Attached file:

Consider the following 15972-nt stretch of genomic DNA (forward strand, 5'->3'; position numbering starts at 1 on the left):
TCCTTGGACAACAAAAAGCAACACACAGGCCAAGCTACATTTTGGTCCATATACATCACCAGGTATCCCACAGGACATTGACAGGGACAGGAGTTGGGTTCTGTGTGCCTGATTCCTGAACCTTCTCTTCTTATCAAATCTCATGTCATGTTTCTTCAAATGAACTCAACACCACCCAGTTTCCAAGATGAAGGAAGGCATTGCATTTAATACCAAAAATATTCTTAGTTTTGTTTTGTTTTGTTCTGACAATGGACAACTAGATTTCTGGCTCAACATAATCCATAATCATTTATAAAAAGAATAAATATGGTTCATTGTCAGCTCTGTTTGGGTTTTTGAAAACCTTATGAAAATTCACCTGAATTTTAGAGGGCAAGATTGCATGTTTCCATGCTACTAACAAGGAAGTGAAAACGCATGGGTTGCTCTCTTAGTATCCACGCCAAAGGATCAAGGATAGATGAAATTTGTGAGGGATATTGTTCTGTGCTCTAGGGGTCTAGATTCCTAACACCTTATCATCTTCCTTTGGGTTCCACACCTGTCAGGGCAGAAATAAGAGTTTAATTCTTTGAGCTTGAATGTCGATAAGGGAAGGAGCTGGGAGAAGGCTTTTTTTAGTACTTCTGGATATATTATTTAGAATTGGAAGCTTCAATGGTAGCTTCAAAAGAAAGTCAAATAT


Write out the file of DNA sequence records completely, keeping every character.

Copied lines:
Consider the following 15972-nt stretch of genomic DNA (forward strand, 5'->3'; position numbering starts at 1 on the left):
TCCTTGGACAACAAAAAGCAACACACAGGCCAAGCTACATTTTGGTCCATATACATCACCAGGTATCCCACAGGACATTGACAGGGACAGGAGTTGGGTTCTGTGTGCCTGATTCCTGAACCTTCTCTTCTTATCAAATCTCATGTCATGTTTCTTCAAATGAACTCAACACCACCCAGTTTCCAAGATGAAGGAAGGCATTGCATTTAATACCAAAAATATTCTTAGTTTTGTTTTGTTTTGTTCTGACAATGGACAACTAGATTTCTGGCTCAACATAATCCATAATCATTTATAAAAAGAATAAATATGGTTCATTGTCAGCTCTGTTTGGGTTTTTGAAAACCTTATGAAAATTCACCTGAATTTTAGAGGGCAAGATTGCATGTTTCCATGCTACTAACAAGGAAGTGAAAACGCATGGGTTGCTCTCTTAGTATCCACGCCAAAGGATCAAGGATAGATGAAATTTGTGAGGGATATTGTTCTGTGCTCTAGGGGTCTAGATTCCTAACACCTTATCATCTTCCTTTGGGTTCCACACCTGTCAGGGCAGAAATAAGAGTTTAATTCTTTGAGCTTGAATGTCGATAAGGGAAGGAGCTGGGAGAAGGCTTTTTTTAGTACTTCTGGATATATTATTTAGAATTGGAAGCTTCAATGGTAGCTTCAAAAGAAAGTCAAATAT